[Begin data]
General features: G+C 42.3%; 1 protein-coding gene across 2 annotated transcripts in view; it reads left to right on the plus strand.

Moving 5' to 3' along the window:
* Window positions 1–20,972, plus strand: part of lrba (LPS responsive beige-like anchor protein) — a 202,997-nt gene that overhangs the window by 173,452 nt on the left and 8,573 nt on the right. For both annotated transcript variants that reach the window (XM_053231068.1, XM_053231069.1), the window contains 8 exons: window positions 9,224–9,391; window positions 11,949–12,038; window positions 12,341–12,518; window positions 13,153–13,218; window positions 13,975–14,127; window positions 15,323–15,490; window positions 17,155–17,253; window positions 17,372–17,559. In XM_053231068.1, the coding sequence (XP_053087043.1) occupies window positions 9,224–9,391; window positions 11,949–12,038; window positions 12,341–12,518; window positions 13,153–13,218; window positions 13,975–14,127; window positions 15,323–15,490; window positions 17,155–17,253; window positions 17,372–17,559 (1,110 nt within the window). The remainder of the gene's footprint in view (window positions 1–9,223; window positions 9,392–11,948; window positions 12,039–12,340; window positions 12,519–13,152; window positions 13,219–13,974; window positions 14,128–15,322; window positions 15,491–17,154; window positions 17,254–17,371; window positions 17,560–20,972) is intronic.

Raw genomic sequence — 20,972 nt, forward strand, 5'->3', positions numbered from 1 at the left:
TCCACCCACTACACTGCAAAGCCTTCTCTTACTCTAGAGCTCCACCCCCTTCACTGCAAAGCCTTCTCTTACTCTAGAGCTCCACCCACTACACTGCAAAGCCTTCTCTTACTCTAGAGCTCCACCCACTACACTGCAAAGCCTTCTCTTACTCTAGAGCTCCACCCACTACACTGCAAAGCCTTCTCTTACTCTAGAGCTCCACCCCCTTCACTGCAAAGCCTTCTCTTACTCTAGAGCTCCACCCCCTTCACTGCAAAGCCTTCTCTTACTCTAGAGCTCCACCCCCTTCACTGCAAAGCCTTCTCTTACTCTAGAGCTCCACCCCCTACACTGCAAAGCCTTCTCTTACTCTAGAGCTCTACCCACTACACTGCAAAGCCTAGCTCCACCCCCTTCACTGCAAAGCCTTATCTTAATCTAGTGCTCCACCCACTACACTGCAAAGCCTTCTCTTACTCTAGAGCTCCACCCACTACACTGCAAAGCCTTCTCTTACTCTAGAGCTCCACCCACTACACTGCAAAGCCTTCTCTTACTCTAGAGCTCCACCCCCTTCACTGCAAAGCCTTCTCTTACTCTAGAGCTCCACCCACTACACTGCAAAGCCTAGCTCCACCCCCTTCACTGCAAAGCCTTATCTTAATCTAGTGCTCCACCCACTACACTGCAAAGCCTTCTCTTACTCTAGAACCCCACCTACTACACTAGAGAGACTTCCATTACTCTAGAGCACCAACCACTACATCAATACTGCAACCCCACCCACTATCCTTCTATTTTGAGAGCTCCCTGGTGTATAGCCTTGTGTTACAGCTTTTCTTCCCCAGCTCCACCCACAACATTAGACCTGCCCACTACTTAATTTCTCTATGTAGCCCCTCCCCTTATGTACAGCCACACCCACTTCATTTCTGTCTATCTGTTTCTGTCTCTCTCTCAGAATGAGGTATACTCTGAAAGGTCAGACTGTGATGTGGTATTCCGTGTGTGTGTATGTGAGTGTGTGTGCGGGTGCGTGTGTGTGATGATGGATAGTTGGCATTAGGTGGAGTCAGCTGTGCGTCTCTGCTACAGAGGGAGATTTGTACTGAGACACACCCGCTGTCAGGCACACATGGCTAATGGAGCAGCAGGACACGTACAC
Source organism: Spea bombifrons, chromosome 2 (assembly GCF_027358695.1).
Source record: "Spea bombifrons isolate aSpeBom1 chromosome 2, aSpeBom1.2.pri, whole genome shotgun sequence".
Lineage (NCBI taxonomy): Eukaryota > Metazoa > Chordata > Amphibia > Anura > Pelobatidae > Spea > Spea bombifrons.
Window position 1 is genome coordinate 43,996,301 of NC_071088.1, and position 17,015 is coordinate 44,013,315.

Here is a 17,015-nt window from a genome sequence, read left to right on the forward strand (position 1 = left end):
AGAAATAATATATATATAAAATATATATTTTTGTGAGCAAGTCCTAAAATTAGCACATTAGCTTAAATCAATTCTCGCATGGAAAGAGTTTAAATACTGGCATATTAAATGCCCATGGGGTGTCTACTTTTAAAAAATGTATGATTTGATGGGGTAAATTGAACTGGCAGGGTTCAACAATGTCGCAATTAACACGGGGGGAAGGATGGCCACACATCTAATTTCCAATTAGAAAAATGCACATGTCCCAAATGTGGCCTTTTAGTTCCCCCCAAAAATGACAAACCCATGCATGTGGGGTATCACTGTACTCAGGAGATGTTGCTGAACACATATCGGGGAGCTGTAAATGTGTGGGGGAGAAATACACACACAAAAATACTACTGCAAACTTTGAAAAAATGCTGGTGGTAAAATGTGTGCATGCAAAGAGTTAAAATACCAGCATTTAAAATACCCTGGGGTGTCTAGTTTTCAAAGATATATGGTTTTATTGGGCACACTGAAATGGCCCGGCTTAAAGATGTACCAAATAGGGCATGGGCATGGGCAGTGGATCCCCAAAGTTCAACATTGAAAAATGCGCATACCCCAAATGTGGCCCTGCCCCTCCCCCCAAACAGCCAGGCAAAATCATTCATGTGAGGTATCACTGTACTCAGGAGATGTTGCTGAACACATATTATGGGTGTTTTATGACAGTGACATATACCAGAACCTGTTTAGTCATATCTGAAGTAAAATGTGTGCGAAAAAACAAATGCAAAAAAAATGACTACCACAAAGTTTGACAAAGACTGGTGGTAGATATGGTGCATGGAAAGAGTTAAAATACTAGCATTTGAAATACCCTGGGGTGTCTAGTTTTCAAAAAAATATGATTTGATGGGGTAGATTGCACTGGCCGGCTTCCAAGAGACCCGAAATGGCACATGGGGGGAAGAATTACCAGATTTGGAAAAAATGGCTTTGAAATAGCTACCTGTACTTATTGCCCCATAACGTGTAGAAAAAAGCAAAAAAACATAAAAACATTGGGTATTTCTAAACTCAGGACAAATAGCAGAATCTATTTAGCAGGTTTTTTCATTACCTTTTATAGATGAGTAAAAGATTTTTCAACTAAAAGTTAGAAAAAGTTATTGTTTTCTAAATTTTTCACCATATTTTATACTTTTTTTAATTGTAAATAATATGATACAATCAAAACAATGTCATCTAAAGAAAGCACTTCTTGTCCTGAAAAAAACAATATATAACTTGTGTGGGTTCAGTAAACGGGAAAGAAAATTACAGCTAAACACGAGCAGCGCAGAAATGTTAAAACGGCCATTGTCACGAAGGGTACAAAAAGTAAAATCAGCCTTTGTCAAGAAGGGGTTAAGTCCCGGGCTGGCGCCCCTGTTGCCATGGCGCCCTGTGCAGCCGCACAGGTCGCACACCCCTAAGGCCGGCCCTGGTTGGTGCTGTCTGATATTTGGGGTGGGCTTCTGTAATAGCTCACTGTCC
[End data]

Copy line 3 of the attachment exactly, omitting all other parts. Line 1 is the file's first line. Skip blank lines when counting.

* Window positions 1–20,972, plus strand: part of lrba (LPS responsive beige-like anchor protein) — a 202,997-nt gene that overhangs the window by 173,452 nt on the left and 8,573 nt on the right. For both annotated transcript variants that reach the window (XM_053231068.1, XM_053231069.1), the window contains 8 exons: window positions 9,224–9,391; window positions 11,949–12,038; window positions 12,341–12,518; window positions 13,153–13,218; window positions 13,975–14,127; window positions 15,323–15,490; window positions 17,155–17,253; window positions 17,372–17,559. In XM_053231068.1, the coding sequence (XP_053087043.1) occupies window positions 9,224–9,391; window positions 11,949–12,038; window positions 12,341–12,518; window positions 13,153–13,218; window positions 13,975–14,127; window positions 15,323–15,490; window positions 17,155–17,253; window positions 17,372–17,559 (1,110 nt within the window). The remainder of the gene's footprint in view (window positions 1–9,223; window positions 9,392–11,948; window positions 12,039–12,340; window positions 12,519–13,152; window positions 13,219–13,974; window positions 14,128–15,322; window positions 15,491–17,154; window positions 17,254–17,371; window positions 17,560–20,972) is intronic.